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Background  The levonorgestrel-releasing intrauterine system (LNG-IUS) is used commonly by gynaecologists as a contraceptive and to treat menorrhagia. However, its efficacy has not been examined in women with inherited bleeding disorders.

Design  A prospective pilot study.

Setting  A teaching hospital in north London with a designated haemophilia centre.

Population  Female patients with a known inherited bleeding disorder.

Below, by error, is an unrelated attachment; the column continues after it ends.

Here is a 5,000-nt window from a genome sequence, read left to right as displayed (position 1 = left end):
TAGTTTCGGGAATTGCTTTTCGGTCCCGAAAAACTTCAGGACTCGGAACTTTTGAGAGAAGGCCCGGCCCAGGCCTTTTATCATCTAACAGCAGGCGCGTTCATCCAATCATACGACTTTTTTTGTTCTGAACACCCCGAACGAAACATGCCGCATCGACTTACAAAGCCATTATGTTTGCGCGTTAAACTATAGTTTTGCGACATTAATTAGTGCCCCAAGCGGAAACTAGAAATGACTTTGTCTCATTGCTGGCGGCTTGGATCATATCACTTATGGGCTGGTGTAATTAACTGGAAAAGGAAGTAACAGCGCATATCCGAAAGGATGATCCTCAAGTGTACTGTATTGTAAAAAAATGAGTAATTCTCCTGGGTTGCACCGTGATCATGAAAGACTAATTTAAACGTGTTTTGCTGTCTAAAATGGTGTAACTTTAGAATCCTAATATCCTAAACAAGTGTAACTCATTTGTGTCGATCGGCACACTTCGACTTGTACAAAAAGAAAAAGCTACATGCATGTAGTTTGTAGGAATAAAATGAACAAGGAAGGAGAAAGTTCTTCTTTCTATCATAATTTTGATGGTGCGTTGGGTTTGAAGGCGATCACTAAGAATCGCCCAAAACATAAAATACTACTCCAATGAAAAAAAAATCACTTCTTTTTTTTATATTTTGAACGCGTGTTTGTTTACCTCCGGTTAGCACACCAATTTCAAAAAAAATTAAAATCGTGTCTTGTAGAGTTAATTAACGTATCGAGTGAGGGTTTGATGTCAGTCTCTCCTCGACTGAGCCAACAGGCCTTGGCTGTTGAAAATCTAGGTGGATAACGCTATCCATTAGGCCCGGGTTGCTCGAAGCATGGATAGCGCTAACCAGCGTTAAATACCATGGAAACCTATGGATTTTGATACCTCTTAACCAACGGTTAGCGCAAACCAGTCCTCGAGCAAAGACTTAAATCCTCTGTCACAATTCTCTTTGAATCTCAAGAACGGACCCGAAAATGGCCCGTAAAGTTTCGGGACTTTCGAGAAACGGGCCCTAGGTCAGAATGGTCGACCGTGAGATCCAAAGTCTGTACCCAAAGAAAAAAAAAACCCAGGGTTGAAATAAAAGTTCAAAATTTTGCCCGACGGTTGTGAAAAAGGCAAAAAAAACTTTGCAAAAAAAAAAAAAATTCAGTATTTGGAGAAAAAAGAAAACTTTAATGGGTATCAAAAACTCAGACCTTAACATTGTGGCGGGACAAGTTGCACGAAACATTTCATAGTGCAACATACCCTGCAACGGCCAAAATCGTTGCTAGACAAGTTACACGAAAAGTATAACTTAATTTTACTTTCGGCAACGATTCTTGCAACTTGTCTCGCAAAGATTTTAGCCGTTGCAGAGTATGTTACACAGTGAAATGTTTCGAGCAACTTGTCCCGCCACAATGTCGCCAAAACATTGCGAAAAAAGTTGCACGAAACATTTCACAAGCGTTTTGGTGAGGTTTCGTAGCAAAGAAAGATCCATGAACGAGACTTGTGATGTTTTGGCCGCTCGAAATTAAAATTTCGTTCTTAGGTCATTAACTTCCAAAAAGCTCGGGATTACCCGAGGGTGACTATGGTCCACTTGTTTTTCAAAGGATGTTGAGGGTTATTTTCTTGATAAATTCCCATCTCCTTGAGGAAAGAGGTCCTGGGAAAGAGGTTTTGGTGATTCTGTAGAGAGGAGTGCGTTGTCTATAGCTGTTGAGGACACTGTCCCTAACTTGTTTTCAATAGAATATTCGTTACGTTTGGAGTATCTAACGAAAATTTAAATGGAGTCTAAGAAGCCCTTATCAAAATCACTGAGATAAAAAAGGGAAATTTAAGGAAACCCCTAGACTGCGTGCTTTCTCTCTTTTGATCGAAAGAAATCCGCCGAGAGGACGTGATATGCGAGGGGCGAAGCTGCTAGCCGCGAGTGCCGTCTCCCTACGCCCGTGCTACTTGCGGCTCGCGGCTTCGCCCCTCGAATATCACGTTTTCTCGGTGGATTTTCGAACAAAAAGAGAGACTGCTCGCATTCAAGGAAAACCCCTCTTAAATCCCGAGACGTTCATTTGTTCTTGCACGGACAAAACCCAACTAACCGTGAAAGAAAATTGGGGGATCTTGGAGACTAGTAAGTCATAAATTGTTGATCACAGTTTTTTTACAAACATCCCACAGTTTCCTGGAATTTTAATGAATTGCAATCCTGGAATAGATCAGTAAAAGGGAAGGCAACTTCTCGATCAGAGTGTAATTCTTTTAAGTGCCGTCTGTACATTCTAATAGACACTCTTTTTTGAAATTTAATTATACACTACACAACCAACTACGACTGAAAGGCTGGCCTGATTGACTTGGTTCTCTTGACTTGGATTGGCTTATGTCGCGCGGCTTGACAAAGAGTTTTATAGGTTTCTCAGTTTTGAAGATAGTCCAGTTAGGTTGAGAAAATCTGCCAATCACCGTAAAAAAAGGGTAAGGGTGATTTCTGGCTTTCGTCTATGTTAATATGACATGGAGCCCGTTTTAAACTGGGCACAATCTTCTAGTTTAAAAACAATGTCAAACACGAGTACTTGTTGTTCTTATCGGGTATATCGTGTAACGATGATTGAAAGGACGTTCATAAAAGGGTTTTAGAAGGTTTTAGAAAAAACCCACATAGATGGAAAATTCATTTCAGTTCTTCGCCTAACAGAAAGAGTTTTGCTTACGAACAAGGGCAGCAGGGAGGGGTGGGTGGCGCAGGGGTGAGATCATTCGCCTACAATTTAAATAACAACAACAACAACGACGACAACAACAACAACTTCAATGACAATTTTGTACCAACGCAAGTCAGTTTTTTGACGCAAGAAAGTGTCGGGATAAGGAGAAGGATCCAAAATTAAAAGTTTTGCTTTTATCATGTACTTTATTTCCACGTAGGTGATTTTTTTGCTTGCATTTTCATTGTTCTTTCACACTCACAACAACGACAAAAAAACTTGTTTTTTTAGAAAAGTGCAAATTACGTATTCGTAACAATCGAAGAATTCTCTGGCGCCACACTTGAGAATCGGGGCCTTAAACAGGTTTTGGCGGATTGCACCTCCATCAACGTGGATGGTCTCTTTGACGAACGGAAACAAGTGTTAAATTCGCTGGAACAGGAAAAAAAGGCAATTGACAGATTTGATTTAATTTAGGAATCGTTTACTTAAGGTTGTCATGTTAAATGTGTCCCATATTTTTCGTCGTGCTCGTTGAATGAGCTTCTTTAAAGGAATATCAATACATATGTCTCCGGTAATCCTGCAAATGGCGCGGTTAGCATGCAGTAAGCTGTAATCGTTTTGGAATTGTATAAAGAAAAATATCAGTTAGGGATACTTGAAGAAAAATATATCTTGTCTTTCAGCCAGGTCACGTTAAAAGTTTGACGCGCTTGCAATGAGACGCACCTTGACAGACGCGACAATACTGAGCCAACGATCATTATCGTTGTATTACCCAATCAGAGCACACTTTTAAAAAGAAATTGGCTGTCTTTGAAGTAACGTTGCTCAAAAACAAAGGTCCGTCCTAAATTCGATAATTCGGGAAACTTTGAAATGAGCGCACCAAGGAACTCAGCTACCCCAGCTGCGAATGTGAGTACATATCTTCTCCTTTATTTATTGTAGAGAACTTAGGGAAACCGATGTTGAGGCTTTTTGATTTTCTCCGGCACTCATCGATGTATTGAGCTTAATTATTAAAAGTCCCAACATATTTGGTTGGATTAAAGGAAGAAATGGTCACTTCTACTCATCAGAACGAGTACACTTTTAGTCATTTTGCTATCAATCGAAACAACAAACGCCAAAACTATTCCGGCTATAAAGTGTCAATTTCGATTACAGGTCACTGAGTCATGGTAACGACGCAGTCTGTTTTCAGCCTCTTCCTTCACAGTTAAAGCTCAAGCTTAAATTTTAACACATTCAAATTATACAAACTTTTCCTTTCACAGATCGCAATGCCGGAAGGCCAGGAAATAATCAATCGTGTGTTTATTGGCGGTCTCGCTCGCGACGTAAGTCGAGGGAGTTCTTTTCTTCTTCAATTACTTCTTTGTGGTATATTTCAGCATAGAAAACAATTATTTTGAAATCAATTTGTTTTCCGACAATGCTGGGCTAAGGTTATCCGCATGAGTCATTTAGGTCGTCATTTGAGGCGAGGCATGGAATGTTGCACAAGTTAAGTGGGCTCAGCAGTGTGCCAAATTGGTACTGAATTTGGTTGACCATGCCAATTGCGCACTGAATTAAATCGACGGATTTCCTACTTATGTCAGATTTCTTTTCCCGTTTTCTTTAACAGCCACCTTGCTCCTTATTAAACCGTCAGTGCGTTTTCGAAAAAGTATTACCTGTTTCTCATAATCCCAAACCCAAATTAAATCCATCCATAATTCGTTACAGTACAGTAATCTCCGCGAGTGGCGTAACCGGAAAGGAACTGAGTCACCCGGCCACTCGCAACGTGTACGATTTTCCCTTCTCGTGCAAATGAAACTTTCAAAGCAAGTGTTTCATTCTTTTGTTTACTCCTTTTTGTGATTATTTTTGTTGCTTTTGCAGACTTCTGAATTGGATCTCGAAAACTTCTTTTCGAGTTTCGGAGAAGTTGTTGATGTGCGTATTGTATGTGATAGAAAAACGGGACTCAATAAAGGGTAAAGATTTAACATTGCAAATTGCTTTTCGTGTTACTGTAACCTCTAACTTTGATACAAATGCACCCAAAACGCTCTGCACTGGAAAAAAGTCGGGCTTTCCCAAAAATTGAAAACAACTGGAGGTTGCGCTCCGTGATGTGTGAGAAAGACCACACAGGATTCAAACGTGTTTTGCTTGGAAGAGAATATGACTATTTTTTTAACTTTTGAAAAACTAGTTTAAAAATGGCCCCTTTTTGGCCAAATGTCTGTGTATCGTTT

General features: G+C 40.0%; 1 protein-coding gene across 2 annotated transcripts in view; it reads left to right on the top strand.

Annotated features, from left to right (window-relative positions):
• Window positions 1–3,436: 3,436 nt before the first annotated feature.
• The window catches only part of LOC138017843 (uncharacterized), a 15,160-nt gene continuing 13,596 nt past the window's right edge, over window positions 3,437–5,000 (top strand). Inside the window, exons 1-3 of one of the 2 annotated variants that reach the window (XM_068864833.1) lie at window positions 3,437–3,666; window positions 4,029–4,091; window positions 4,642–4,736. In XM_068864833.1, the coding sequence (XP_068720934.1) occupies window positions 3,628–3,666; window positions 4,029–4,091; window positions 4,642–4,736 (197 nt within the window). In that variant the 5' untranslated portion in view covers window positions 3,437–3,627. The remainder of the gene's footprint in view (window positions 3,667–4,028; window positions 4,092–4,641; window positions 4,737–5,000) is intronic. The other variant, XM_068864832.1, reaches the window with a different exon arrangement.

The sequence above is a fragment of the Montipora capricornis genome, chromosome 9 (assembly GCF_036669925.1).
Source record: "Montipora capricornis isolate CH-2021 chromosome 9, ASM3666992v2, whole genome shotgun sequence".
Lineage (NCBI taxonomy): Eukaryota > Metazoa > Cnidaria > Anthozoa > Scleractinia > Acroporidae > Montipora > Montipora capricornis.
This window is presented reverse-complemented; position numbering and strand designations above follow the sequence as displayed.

Methods  Sixteen women with subjective and objective menorrhagia caused by inherited bleeding disorders (13 von Willebrand's Disease, two factor XI deficiency and one Hermansky–Pudlak syndrome), who had previously undergone unsuccessful medical treatment were followed up for nine months after LNG-IUS insertion. Bleeding was measured by pictorial chart and haemoglobin concentration.

Main outcome measure 

Results  All women reported that their periods were improved, pictorial chart scores were lower and 56% became amenorrhoeic. None reported side effects.

Conclusion  The LNG-IUS is well tolerated and effective and improves quality of life.